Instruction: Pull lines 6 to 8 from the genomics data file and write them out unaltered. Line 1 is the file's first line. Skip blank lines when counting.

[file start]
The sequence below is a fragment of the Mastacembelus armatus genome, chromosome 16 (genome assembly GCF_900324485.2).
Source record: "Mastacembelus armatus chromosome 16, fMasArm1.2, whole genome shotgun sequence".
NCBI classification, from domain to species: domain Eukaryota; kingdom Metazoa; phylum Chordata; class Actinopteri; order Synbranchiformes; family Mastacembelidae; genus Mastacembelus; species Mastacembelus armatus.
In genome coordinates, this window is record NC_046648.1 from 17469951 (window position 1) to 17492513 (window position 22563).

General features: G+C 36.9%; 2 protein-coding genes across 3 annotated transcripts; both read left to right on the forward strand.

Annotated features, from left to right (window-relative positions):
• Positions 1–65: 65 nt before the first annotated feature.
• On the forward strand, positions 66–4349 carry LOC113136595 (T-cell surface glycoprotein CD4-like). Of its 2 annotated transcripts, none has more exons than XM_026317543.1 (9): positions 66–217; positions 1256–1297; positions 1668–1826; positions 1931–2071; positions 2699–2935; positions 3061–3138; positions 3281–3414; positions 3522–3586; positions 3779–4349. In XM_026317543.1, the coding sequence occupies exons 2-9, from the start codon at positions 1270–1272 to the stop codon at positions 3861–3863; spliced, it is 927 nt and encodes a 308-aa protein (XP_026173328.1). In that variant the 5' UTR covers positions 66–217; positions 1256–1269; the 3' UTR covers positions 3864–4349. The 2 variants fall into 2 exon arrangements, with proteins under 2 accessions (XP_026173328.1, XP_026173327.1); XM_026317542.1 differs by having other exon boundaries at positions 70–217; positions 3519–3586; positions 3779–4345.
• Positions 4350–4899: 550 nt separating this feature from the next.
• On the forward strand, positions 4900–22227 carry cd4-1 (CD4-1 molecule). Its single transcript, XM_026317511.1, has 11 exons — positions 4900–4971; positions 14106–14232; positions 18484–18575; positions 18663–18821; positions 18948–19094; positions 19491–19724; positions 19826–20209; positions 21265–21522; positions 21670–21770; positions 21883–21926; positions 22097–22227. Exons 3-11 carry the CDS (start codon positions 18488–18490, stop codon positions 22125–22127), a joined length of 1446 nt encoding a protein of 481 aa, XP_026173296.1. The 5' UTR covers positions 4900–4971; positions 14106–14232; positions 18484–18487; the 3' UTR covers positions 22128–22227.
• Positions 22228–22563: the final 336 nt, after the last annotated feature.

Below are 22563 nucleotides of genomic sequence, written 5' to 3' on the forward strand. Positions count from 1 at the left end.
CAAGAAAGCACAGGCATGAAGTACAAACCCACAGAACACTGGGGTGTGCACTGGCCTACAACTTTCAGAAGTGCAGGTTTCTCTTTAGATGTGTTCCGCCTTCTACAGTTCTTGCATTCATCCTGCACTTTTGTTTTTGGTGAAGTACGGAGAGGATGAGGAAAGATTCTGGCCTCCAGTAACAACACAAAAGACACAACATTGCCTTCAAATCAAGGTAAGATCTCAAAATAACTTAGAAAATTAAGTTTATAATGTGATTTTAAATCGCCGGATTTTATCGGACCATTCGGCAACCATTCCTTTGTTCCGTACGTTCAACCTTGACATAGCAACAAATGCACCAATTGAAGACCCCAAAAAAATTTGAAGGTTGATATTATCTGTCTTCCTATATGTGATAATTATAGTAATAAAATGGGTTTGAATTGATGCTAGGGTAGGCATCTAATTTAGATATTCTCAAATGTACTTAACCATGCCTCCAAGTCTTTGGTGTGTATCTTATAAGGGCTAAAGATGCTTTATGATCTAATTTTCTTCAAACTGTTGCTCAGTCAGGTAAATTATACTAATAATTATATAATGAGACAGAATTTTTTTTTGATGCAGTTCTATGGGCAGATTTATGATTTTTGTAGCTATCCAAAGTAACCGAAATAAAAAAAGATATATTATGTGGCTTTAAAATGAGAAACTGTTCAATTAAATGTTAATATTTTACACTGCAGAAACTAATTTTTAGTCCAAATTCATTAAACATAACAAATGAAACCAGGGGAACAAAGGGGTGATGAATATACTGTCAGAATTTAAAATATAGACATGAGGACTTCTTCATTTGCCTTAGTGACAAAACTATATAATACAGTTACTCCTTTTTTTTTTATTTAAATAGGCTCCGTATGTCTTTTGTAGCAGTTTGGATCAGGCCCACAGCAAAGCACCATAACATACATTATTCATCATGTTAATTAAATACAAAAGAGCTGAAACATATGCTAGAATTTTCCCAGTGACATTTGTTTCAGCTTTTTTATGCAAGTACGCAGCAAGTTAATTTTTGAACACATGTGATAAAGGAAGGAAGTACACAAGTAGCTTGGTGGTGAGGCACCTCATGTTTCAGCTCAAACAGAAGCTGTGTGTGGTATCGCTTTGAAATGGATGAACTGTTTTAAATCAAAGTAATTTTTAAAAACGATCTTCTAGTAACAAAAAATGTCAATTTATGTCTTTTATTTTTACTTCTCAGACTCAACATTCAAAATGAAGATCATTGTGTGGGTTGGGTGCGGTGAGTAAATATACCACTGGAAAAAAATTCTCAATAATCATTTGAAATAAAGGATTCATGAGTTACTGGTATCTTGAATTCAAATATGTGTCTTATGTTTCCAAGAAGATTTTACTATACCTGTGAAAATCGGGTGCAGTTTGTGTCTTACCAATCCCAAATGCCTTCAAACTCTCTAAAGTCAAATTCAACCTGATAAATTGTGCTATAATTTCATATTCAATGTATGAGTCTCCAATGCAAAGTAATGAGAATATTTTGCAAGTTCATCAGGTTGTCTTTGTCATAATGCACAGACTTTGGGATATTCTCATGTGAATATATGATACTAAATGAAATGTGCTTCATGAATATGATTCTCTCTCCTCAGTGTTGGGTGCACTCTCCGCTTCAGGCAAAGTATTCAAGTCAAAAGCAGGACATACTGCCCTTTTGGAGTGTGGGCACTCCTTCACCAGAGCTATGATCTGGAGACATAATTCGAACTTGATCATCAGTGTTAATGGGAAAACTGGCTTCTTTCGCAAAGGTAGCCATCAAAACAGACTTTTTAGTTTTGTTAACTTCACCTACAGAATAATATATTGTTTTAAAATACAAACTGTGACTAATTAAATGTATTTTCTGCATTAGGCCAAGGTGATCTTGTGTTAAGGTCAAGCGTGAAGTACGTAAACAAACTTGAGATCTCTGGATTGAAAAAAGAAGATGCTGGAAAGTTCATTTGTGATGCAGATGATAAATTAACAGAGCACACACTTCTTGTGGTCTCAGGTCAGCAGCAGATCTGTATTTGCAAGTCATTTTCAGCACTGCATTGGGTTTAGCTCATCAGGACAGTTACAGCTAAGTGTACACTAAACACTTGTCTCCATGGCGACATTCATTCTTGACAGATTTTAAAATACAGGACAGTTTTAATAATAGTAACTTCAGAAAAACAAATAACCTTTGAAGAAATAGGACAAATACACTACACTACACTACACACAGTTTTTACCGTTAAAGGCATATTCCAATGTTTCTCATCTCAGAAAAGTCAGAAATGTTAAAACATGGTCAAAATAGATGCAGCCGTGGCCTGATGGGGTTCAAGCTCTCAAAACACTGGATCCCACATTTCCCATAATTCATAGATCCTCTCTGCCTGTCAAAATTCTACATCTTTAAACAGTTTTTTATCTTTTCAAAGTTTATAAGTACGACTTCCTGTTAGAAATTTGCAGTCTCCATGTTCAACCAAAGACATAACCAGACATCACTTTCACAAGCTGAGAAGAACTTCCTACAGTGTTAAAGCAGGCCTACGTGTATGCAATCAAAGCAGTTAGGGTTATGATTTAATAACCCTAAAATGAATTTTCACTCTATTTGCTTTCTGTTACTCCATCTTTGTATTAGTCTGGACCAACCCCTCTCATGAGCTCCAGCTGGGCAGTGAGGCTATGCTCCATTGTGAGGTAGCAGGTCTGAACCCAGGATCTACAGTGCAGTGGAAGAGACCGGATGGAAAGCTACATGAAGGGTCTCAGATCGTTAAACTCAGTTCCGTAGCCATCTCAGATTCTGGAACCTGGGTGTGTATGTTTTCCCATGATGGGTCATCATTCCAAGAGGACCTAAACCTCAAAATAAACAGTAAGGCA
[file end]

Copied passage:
Annotated features, from left to right (window-relative positions):
• Positions 1–65: 65 nt before the first annotated feature.
• On the forward strand, positions 66–4349 carry LOC113136595 (T-cell surface glycoprotein CD4-like). Of its 2 annotated transcripts, none has more exons than XM_026317543.1 (9): positions 66–217; positions 1256–1297; positions 1668–1826; positions 1931–2071; positions 2699–2935; positions 3061–3138; positions 3281–3414; positions 3522–3586; positions 3779–4349. In XM_026317543.1, the coding sequence occupies exons 2-9, from the start codon at positions 1270–1272 to the stop codon at positions 3861–3863; spliced, it is 927 nt and encodes a 308-aa protein (XP_026173328.1). In that variant the 5' UTR covers positions 66–217; positions 1256–1269; the 3' UTR covers positions 3864–4349. The 2 variants fall into 2 exon arrangements, with proteins under 2 accessions (XP_026173328.1, XP_026173327.1); XM_026317542.1 differs by having other exon boundaries at positions 70–217; positions 3519–3586; positions 3779–4345.